A few weeks ago, I came to BHO for advice on how to prepare for my first gig. I had the gig last weekend and thought I would report back.
In addition to me, we had a guitar player, vocalist and bass player. The bass player and vocalist had a lot of experience, although not with bluegrass. Like me, the guitar player was a solid intermediate but this was his first time playing with a band.
We kept it pretty straight. Eight tunes, mostly classics. A couple of vocals like I’ll Fly Away and Bury Me Beneath the Willow and a few instrumentals.
Practicing for the gig taught me a lot about backup. If anything, that was the best thing that I took away. Kept it simple but that was enough for the first time out. If you have been playing for a while and focusing on lead breaks, playing backup with others is an awesome next step. Many believe that learning backup first is the quickest entry into bluegrass and Scruggs and now I tend to agree.
It was totally low stakes and I tend to not get nervous in front of crowds but it is still nerve-wracking and uncomfortable to totally lose your timing or mess up the lead break (Dueling Banjos was more like Drive-by Banjos).
Having said that, when I went back to watch the video, I was surprised to see that I had magnified the mistakes in my own mind. People were focused on the vocalist or if people saw mistakes, we were on to the next tune in a few minutes. I was really glad to get it on video because I was a little bummed when we finished because I wasn’t as clean as I hoped.
The singer asked us to play in B. That was my first time capoing into B and it seemed awkward at first but after a few practices, it felt fine.
My "resting banjo face” returned. When I first started to learn, I would subconsciously twist my face into all kinds of contortions when I focused on hitting that next string. That has gone away as I have gotten better but It came right back in front of the crowd. I had to remind myself to smile and enjoy the moment. I think repetition and stage time is the only cure.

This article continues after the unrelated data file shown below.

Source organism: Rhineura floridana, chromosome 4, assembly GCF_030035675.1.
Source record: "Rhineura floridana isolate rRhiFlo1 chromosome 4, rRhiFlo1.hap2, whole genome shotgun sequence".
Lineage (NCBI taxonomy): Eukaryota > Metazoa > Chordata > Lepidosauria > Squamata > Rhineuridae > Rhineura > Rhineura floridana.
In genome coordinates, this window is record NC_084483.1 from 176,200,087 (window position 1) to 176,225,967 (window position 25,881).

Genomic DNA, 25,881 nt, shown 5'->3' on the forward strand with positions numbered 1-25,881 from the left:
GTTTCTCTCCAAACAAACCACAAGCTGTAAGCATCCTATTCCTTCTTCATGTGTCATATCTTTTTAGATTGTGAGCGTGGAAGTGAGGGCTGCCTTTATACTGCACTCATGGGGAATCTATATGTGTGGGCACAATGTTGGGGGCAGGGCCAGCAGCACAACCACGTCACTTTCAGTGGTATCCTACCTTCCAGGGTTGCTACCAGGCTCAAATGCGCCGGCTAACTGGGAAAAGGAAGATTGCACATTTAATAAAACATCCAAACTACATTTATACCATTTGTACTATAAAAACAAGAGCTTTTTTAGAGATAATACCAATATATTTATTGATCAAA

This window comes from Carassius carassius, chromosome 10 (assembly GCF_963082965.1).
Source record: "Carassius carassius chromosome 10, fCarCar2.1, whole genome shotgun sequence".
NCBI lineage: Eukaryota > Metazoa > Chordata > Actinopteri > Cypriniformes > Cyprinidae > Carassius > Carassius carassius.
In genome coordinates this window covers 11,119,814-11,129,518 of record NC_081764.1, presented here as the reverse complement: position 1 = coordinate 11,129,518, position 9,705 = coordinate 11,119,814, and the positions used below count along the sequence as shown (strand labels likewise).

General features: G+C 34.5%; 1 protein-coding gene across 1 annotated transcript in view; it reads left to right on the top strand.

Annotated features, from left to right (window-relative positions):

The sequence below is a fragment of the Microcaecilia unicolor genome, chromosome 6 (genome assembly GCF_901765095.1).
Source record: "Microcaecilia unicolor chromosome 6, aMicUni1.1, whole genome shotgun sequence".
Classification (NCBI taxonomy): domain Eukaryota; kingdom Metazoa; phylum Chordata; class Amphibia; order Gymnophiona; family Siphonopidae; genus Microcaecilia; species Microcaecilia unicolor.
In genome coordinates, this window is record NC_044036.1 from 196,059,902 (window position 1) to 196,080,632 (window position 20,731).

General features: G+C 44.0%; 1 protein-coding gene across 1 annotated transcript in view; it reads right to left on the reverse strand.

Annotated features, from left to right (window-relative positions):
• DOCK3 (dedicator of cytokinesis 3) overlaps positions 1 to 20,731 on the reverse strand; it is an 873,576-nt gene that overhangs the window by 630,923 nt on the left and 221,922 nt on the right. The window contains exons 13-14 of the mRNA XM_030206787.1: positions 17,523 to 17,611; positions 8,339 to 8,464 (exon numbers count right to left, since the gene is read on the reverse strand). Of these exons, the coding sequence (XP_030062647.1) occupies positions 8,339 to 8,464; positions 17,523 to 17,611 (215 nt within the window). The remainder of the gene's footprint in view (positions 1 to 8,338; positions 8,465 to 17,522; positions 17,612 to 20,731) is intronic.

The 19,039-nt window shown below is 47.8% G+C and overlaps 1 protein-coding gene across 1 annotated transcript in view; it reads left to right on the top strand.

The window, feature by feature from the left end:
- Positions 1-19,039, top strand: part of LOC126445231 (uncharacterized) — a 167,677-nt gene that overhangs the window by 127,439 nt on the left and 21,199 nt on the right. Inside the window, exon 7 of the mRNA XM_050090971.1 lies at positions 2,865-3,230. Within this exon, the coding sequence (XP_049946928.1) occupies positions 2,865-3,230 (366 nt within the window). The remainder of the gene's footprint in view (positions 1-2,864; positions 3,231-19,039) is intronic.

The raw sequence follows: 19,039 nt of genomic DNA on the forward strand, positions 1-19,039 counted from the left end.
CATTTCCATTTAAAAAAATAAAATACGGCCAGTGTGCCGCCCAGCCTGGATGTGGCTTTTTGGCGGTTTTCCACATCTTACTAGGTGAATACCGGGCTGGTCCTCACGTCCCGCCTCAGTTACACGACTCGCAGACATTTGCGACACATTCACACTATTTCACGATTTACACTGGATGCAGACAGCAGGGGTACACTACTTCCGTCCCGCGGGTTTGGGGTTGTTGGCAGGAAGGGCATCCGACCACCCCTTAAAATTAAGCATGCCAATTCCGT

I appreciate the advice I received. We all had a good time and our already planning our next gig.
Congratulations. Sounds like it was a huge success as a learning experience, as well as the performance.
Your big "take away" says it all:
[quote] Practicing for the gig taught me a lot about backup. If anything, that was the best thing that I took away. Kept it simple but that was enough for the first time out. If you have been playing for a while and focusing on lead breaks, playing backup with others is an awesome next step. Many believe that learning backup first is the quickest entry into bluegrass and Scruggs and now I tend to agree. [/quote]
Like many other beginners, I, too, concentrated on the tunes at the neglect of back-up -- big mistake.
Performing with a group, back up is what you'll do most. Clean, tasteful, and complimentary back up is probably more difficult than learning tunes, at least, it was for me.
I still say Earl Scruggs was the master at it, so listening to his back up is probably the best reference, by far, especially his "up the neck" back up. His book covers a lot of it too, but learning it cold isn't enough--best to hear how and when he uses specific licks, vamps, and what not. Best way to get familiarity with the neck, too, and a lot of his back up licks can be incorporated into lead breaks--great for improvising.
You "broke the seal" and got the first one under your belt successfully. It can only get better from here. Way to go, and good luck from here on.
Edited by - Banjosephus on 07/22/2019 22:15:54
Congratulations, you inspire this closet picker to try and get out there. Keep picking.
Congrats on your first gig i have a lotta gigs under my belt and still get a little nervous and feel like my mistakes stand out but really the crowd doesnt notice if you blow on thru it keep picken it gets easier with experience and put the thumb to it ??
Always remember ......The audience don't have a re-wind button.
Kind regards and well done.
smart idea making a video.
Glad to hear it went well. I'm also glad to hear I'm not the only one to make weird faces when he plays.
Really great observations and insight by both VJ and Joe on backup and performing with a group!!! Spot on!!
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